Ahwazi Arabs delivered a crushing blow to Iran's President Mahmoud Ahmadinejad received in the elections for the Assembly of Experts and municipal authorities as well as by-elections for the Majlis.
Writing in the Elaph newspaper, the Tehran-based Ahwazi journalist Youssef Azizi Bani Torouf wrote that 60 per cent of eligible voters boycotted the elections in the Arab majority province of Khuzestan, where over 170 Arab candidates were barred from standing. Despite this, anti-Ahmadinejad independent "reformists" achieved a complete landslide.
The popular rejection of Ahmadinejad comes after months of mass arrests and executions of Ahwazi political activists and the outlawing of the Lejnat Al-Wefaq (Reconciliation Committee), an Arab group that had won all but one seat on the Ahwaz City Council in 2003. This year's elections saw Ahmadinejad supporters win just two seats on the council, despite violent intimidation; over 25,000 political activists have been arrested and hundreds have been killed or 'disappeared' since the April 2005 Ahwazi Arab intifada (uprising) against the regime.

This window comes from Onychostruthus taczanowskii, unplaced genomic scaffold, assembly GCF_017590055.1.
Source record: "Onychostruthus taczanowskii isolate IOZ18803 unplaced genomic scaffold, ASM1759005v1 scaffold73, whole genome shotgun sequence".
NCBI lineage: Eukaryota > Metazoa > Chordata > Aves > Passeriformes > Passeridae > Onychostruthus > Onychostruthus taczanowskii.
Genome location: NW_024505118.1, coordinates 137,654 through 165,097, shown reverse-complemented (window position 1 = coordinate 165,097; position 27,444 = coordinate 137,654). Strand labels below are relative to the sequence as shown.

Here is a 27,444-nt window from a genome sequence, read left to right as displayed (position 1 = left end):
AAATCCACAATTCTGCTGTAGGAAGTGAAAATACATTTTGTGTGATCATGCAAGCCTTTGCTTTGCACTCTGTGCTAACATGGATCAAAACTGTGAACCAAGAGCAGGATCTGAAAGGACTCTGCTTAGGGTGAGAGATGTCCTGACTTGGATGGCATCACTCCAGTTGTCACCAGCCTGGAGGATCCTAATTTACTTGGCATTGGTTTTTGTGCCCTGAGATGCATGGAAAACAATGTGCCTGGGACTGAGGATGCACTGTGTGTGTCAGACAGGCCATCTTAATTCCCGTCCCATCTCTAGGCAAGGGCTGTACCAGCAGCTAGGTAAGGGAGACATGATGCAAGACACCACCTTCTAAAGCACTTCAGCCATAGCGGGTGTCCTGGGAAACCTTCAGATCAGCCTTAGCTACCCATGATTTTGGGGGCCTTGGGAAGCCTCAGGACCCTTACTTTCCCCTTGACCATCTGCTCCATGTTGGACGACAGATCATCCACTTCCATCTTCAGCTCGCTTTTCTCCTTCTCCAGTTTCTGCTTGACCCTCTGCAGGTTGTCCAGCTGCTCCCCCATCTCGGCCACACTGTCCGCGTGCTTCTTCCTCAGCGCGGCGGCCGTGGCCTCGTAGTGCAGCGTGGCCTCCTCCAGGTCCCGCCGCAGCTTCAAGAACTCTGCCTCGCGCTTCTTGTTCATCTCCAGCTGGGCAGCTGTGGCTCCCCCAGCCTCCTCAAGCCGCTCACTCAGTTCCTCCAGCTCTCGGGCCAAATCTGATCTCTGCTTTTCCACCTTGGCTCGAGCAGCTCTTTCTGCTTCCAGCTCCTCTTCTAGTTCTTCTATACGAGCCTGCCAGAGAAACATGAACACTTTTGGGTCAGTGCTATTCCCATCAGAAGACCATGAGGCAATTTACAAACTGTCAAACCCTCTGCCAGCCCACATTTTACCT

Nasser Bani Assad, spokesman for the British Ahwazi Friendship Society, said: "The largest vote was the boycott vote, with an absolute majority of Ahwazis rejecting the entire political system. Those elected to office have no mandate to govern when the majority of voters boycotted the elections. Unless Ahwazi Arabs are allowed to form their own parties to contest free and fair elections, they have the right to reject the political system and sabotage the instruments of their oppression.
"Ahmadinejad is so unpopular in Ahwaz that his supporters cannot achieve any respectable vote despite state violence and ballot stuffing. Ahwazi voters completely rejected him in last year's presidential election and anti-Ahmadinejad sentiment has hardened since he came to office. Ahmadinejad has not even dared to step into the city because he is not welcome."